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Vital project for Caricom dream

 


The news of the ANSA McAL conglomerate engaging in a project in Guyana to produce two million tons of sugar and 40 million gallons of ethanol a year could not have come at a better time for the Caricom dream, which is dying a slow and painful death. For decades, the core rationale behind Caricom has always been to combine the strengths and resources of Caricom member states to produce finished and semi-finished industrial and manufactured products for regional use and for the export market.


The ANSA McAL project combines Caribbean energy, capital, labour and natural resources in a way that is in harmony with the aspirations of Eric Williams, Michael Manley and Forbes Burnham in the 1970s. Then, the three leaders wanted to bring together this country’s abundant gas resources with the land and bauxite of Jamaica and Guyana to produce aluminium products and derivatives for export. And this as opposed to the region remaining a seller of raw materials, while the real value is added to those raw materials through technology, skills and capital abroad. Political inaction and deep-seated insularity militated against those projects becoming reality. 
 
It is of great significance that a private sector company such as ANSA McAL has seen the possibilities for the combination of resources and regional industrial production that will provide quality jobs for Caribbean people, generate wealth for the company’s shareholders and lead to an improvement in the standard of living in Guyana as a result of the taxes paid. Indeed, it was always the intention that it would be the private sector that would eventually take over the Caricom enterprise to make full use of capacities and resources. Today, ANSA McAL is coming together with the Government of Guyana in what can be the defining Caricom project to influence the future of the 15-member community direction. “As a result, the Government of Guyana and a subsidiary of the ANSA McAL Group, a regional conglomerate, have agreed to partner to establish a world-scale biofuel project.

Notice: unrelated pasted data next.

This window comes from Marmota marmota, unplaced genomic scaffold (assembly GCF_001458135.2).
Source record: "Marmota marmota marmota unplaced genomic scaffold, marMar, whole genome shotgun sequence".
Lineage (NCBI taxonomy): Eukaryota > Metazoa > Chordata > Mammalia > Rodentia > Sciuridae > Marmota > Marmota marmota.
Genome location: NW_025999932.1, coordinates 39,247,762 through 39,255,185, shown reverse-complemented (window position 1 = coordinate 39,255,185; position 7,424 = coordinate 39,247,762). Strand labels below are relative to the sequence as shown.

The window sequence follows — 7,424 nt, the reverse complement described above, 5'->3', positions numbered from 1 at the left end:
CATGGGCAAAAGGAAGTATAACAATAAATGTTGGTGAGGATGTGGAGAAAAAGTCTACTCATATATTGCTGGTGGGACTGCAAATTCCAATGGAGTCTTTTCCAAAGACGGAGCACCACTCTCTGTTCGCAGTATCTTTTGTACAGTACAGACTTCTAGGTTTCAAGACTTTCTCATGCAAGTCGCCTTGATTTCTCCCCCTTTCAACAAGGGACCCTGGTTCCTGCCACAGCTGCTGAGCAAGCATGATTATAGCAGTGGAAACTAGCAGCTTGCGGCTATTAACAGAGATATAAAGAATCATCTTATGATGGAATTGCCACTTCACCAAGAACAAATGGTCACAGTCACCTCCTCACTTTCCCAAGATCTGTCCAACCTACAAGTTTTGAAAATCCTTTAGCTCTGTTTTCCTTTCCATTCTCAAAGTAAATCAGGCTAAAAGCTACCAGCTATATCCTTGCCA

The proposed ethanol project will be well positioned to successfully become a low-cost, globally competitive provider of ethanol to international and regional markets,” reads the statement from the conglomerate. The significance of the project must be placed in the context of the Single Market and Economy having been put on hold until some unknown date into the distant future. The project must also be assessed against the backdrop of continuing restrictions on the promised free movement of workers and capital to build industry across the Caribbean.


At the moment, one of the most ardent integrationists, St Vincent and the Grenadines Prime Minister, Ralph Gonsalves, is asking leaders as they prepare to meet at the Intercessional Meeting of Heads of Government if the pressing of the “pause” button on the integration movement “is but a euphemism for standing still which, in a dynamic world, is sliding backwards.”
 
The importance of private sector initiative in the project is that business people are usually far more alert to pro- tecting their investments and looking for other second and third-level possibilities rather than being caught up in time-consuming theoretical debates.


Further, the greater efficiency the private sector brings to its operations is good news for the speed of initiation of projects while always being conscious of quality production techniques to be applied. Very important would be the input of the Guyana Government by way of clearing mountainous bureaucratic blockages out of the way. 


The ANSA McAL sugar and ethanol project can come to be a model for such projects to multiply. The onus must now be on other dynamic and brave conglomerates to move beyond marginal forms of cooperation in trading to the creation of enterprises which have the potential for being viable and value-adding in nature.


Trinidad Guardian
Editorial
February 24, 2012